Distribution Snag Means Free-Vaccine Program Is Delayed Indefinitely
In at least 21 states and the District of Columbia, full implementation of the new federal Vaccines for Children Program has been delayed indefinitely, federal officials said last week. The program was to be up and running nationwide beginning Oct. 1.
The snag has come in finding a way to distribute free vaccines to private health-care providers, some of whom might not see drug shipments until next year.
There has been no such delay in supplying the medicines to public hospitals and clinics, officials said, largely because states already had a way to do that.
Last week, however, the Centers for Disease Control and Prevention, which is administering the program, was negotiating with vaccine manufacturers to have them deliver drugs directly to private providers in the states that cannot handle such distribution, said Laurie Johnson, a C.D.C. public-health adviser.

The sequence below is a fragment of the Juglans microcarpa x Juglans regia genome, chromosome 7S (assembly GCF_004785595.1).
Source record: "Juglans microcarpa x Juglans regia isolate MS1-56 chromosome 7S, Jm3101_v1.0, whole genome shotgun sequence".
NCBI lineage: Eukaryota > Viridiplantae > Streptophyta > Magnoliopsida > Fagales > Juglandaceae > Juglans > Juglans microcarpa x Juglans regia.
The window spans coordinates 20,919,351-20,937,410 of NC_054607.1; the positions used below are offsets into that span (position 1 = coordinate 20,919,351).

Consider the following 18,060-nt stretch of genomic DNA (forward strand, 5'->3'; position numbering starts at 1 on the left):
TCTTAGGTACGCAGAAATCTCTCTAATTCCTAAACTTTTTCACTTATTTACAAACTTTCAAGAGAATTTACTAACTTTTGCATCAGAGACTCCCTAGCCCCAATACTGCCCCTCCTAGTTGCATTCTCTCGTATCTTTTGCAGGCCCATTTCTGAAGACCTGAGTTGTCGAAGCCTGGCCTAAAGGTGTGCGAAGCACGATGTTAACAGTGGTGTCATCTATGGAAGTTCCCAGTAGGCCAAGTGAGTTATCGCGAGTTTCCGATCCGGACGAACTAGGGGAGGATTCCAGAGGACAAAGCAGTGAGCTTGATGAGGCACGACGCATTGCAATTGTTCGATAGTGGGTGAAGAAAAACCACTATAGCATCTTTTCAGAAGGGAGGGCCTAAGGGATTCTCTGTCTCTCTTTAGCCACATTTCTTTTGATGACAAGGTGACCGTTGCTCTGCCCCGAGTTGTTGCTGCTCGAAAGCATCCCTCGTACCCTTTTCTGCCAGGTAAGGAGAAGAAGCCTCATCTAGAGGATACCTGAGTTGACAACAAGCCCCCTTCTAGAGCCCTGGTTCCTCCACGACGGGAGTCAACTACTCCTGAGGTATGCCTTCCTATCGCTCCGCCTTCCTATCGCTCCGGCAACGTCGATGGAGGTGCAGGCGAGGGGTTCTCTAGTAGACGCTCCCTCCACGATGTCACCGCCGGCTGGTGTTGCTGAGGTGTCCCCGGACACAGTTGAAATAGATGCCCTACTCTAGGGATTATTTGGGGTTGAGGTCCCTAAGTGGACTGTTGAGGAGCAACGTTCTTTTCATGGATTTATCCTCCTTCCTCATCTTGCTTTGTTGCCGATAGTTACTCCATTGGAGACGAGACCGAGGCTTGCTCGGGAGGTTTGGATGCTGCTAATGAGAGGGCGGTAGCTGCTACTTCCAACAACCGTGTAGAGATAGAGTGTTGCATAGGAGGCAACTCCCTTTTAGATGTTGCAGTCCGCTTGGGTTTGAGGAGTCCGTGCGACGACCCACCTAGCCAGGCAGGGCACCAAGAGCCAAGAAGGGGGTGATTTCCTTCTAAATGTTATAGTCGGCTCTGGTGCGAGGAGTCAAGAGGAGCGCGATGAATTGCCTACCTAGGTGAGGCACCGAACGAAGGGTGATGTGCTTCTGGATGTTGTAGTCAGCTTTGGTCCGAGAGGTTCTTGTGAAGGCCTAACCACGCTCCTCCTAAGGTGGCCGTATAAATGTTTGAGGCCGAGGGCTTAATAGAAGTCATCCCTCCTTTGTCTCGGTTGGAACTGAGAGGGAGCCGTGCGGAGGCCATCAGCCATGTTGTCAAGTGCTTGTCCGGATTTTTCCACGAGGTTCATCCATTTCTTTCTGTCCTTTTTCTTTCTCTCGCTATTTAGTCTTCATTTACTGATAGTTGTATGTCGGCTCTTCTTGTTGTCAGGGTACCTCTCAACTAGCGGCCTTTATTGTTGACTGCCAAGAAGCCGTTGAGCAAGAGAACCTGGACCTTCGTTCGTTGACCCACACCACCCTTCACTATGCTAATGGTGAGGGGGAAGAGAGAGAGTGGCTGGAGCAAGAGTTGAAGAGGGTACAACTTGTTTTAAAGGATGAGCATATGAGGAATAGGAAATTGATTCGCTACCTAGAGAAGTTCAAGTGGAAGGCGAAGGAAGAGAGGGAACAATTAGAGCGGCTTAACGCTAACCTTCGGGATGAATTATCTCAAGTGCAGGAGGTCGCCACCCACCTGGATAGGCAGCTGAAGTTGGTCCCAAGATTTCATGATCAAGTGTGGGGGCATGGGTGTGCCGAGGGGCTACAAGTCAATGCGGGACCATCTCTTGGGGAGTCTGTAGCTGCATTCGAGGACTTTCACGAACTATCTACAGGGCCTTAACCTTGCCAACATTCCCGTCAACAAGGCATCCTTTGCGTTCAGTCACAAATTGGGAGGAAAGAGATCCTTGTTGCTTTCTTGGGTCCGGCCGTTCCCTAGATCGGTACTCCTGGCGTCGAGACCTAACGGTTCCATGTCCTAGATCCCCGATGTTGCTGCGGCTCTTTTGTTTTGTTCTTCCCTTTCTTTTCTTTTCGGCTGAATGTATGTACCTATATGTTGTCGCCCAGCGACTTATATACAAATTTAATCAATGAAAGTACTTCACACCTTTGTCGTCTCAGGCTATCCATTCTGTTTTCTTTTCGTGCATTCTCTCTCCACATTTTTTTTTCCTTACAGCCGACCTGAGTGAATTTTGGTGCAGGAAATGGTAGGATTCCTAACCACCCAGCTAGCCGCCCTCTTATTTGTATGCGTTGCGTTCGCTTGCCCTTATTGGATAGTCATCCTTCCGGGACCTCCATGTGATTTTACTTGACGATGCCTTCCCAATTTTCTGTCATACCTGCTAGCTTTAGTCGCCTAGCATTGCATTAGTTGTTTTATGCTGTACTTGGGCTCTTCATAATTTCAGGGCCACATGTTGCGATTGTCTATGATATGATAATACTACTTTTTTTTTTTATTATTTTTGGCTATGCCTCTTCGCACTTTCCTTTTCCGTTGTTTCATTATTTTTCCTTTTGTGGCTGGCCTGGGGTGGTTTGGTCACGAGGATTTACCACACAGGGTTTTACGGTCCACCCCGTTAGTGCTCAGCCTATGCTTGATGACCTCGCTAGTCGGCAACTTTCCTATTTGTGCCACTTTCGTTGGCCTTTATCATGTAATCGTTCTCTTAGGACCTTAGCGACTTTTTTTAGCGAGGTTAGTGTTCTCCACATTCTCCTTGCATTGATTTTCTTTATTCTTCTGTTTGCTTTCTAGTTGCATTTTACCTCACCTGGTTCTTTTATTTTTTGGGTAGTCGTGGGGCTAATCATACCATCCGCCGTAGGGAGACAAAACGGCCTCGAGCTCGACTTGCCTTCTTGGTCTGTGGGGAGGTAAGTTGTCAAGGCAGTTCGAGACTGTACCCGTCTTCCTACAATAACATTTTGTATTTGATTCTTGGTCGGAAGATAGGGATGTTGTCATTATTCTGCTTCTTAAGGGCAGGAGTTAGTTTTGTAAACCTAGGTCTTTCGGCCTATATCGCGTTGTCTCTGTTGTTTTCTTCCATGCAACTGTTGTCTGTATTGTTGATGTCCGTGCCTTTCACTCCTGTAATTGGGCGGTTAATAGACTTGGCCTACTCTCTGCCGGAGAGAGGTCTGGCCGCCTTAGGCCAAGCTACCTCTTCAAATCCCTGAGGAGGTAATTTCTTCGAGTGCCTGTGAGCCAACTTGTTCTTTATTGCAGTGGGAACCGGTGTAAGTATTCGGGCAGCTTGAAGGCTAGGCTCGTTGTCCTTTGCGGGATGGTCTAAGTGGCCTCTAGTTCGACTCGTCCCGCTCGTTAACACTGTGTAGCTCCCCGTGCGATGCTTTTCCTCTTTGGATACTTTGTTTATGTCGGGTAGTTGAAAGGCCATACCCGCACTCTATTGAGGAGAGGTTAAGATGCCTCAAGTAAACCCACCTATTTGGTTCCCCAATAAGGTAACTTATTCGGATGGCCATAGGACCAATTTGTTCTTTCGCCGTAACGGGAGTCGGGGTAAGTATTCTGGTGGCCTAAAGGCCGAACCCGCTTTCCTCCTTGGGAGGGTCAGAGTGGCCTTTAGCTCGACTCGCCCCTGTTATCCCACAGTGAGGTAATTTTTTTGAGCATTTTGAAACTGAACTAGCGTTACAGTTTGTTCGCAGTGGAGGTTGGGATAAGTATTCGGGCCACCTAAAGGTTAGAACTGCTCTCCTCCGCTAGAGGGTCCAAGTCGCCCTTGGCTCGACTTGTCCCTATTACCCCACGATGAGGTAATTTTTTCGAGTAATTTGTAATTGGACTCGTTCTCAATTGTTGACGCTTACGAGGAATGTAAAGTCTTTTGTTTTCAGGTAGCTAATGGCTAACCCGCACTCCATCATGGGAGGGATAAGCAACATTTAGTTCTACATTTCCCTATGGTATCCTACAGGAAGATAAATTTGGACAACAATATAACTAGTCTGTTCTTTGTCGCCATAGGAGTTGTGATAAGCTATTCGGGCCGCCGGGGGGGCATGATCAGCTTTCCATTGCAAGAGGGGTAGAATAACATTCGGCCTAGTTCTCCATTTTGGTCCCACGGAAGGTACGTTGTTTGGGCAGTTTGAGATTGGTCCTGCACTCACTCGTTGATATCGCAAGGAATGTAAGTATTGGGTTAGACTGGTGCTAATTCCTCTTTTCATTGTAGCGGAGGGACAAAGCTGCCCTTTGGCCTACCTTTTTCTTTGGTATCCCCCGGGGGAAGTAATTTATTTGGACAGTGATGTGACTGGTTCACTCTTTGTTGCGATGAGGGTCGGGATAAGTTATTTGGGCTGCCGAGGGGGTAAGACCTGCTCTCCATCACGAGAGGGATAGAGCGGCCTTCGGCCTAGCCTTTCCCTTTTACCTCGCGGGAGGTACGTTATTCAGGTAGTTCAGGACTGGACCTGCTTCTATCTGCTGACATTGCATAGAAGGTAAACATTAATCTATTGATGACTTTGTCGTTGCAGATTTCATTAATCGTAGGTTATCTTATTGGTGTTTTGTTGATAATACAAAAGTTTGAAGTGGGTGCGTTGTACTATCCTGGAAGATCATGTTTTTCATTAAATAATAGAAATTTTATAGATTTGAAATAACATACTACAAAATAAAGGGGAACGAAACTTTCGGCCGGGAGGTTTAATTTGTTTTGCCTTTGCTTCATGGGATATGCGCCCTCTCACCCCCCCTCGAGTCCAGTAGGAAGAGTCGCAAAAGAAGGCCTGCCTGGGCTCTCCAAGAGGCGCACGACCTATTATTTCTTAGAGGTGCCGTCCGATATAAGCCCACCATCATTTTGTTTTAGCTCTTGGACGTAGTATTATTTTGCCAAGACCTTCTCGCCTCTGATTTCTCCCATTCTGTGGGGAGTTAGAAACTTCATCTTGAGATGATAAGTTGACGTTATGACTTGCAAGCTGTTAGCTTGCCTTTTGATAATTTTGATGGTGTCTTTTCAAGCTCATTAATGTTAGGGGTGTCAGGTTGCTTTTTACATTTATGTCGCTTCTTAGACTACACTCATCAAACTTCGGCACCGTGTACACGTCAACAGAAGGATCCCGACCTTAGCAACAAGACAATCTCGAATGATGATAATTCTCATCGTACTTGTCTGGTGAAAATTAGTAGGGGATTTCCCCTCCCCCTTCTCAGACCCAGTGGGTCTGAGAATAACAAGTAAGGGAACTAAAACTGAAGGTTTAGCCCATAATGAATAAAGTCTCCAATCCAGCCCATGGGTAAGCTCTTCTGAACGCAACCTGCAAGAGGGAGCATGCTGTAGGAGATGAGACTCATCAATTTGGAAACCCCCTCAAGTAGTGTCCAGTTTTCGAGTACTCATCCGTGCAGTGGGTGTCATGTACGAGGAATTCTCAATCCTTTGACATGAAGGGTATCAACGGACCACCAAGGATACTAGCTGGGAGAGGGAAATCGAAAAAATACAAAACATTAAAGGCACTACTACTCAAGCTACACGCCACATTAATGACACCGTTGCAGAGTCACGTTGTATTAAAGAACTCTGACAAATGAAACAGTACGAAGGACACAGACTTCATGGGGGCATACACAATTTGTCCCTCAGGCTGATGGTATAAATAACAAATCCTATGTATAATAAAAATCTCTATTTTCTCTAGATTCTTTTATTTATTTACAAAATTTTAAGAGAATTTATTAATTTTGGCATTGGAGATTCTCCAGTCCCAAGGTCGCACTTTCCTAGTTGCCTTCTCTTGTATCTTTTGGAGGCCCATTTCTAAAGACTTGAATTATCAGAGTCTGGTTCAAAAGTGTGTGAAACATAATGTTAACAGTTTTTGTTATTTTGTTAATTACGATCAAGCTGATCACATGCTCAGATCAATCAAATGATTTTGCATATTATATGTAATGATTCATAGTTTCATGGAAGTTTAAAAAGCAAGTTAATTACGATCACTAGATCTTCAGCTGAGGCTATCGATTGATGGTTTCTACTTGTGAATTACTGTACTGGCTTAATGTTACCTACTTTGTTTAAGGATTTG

Ms. Johnson said officials have no idea how much longer the talks will take. The two sides are trying to work out what price the manufacturers may charge for these direct shipments, she said.
Some states, such as New York and Texas, scrambled to set up their own temporary distribution systems after the Clinton Administration decided over the summer to abandon plans to use a central, government-run warehouse to distribute vaccines. (See Education Week, Sept. 7, 1994.)
Getting drugs to thousands of private health-care providers was an unfamiliar logistical task for states. Many--including California, Pennsylvania, Maryland, and New Jersey--have simply been unable to offer the free vaccines to private providers, a central feature of the program.
Enacted by Congress last year, the Vaccines for Children Program is part of President Clinton's childhood-immunization initiative. Poor children, Native Americans, the uninsured, and those whose insurance does not cover vaccinations are eligible.
The young patients who are losing out on a new benefit, at least temporarily, are mainly uninsured children who go to private health-care providers. Instead of being able to give the children a free drug, physicians must still either charge for the medicine or refer the youngsters to a public-health clinic, said Dr. Donald Williamson, who heads Alabama's public-health department.
Vol. 14, Issue 07